A British woman who has been found guilty of taking her toddler son to join Isis in Syria posed a "real threat" on her return to the UK, according to police.
Tareena Shakil was found guilty of joining the terror group and encouraging acts of terror on social media at Birmingham Crown Court on Friday.
The 26-year-old mother of one left Birmingham to travel to Raqqa in Syria in October 2014 after “self-radicalising” by viewing extremist material online.
She is believed to be the first woman to be tried in the UK for joining Isis.
In court, Shakil said she “had made a mistake” and she was only trying to find a better life for her son - but police said she “was not naive”.
She denied the terrorism charges and said she just wanted to live under Sharia law.
Assistant Chief Constable Marcus Beale, who leads counter-terrorism measures in the West Midlands, said: “Our assessment is that she was not naive; she had absolutely clear intentions when she left the UK, sending tweets encouraging the public to commit acts of terrorism here and then taking her young child to join Daesh (Isis) in Syria.
“Photographs seized from her phone showed Ms Shakil posing with a firearm and wearing a Daesh balaclava. Another showed a rucksack with a Daesh logo and person holding a handgun. These were taken while she was in Syria.
“Ms Shakil had already incited others to commit terrorist acts on social media and having spent months living under Daesh, she no doubt presented a real threat on her return to the UK from the country early last year”.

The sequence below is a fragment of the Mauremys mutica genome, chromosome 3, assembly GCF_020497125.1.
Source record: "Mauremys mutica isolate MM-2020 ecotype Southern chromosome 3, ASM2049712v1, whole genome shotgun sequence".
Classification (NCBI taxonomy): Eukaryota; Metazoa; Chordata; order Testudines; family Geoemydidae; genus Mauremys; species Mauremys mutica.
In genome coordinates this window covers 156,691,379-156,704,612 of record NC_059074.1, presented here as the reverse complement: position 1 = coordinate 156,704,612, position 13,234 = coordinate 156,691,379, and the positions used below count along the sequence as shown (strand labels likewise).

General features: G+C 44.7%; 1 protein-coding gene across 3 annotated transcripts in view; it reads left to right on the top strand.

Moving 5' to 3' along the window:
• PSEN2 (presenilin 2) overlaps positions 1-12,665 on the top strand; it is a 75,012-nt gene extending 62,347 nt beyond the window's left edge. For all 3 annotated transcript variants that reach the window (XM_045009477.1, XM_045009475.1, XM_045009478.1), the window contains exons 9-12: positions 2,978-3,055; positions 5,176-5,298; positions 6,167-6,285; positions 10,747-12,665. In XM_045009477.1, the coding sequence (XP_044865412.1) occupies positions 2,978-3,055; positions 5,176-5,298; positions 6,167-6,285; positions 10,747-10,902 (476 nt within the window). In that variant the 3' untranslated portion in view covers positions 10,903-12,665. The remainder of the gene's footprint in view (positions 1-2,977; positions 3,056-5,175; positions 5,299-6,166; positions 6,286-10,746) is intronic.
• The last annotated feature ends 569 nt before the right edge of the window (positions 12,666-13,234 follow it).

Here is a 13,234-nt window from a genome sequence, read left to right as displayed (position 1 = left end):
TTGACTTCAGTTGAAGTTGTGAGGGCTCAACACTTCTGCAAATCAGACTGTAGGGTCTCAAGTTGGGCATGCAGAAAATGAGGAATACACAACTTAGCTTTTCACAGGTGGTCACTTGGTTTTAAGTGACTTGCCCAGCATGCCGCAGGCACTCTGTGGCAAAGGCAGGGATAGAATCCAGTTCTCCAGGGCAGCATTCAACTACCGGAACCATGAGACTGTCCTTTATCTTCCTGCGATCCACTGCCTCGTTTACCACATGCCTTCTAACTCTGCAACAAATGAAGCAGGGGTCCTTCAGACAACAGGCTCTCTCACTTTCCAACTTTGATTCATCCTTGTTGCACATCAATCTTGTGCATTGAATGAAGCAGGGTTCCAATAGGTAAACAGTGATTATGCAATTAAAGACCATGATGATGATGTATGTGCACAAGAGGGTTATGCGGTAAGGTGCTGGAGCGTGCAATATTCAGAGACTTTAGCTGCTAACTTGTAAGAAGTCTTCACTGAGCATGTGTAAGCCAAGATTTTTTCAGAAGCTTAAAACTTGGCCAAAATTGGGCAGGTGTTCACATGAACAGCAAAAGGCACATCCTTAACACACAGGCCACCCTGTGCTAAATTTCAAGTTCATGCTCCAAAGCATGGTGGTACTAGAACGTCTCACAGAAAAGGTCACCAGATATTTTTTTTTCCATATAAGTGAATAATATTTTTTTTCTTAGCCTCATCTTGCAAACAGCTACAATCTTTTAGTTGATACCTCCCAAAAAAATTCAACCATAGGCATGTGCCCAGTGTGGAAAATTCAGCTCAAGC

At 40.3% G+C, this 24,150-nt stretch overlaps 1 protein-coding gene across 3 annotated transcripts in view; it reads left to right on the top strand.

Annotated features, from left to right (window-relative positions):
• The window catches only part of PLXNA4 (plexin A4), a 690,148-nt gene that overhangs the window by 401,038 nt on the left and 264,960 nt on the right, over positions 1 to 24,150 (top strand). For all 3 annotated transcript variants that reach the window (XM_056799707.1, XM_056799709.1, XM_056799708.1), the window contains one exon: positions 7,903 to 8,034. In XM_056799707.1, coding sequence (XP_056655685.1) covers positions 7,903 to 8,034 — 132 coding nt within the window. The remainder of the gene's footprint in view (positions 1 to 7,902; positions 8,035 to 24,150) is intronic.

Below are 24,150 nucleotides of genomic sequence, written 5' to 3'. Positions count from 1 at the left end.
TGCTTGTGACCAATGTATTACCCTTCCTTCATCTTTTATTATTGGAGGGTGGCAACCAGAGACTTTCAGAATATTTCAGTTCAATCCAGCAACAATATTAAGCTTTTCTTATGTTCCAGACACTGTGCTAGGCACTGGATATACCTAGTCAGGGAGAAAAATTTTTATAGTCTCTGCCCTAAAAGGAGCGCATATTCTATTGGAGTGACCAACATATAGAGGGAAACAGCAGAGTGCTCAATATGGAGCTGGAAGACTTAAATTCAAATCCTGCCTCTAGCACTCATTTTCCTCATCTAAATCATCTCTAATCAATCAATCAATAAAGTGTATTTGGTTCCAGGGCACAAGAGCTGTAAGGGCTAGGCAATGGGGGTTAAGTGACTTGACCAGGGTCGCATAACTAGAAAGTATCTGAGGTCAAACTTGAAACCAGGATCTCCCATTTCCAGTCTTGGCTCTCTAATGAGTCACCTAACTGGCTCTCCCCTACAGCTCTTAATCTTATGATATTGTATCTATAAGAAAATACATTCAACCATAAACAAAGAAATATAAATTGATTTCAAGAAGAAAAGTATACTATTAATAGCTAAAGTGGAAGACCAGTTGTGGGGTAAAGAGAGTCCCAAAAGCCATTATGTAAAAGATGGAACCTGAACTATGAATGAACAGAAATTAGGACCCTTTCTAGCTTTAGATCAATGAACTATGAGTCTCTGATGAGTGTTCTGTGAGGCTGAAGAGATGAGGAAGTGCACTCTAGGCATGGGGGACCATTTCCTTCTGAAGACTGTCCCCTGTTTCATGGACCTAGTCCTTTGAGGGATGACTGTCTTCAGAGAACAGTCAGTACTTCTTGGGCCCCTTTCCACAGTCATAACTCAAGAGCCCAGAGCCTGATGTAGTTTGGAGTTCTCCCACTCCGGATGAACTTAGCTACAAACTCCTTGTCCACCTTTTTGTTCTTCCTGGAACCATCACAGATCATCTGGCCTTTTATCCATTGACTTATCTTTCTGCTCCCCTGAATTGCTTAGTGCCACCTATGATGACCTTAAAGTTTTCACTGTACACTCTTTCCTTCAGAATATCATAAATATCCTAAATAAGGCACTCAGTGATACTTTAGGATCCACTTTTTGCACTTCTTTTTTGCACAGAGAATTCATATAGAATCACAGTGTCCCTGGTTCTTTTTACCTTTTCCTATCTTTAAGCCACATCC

Shakil claims her extremist messages on social media and to her family were being monitored by Isis minders and she was unable to criticise the regime.
Her defence team said the former health worker had been groomed by Isis recruiters while she was vulnerable victim of domestic violence whose husband had just left her to go to Yemen.
During her trial, Shakil recounted her daring escape from Isis’ clutches.
She claimed she bribed a taxi driver with $50 (£35) to take her part of the way to the Turkish border which she stole across under the noses of an Isis patrol.
She said: “I said stop, threw the money at him, grabbed (my son), grabbed the nappies and just ran across the fields to the border.
“There were three Isis fighters but they had their backs to me. They didn't see me”.
During her time in the so-called caliphate, she claims she was held in a mansion - called a Maqqar - with other single women with her phone and internet use being closely monitored.
She said she covered for other women attempting to escape in November before taking her own chance in January 2015 by claiming she needed to run an errand at a local internet cafe.
Shakil handed herself into the Turkish military patrol when she was over the border where she was detained for six weeks before being flown back to Britain.
When she arrived home she was questioned by British intelligence officers from MI5.
Giving evidence at Shakil’s trial, a senior analyst for the European Union Institute for Security Studies - Dr Florence Gaub - said 60 British women are thought to have gone to Syria - around 10 per cent women from Europe, North America and Australia who have joined the group.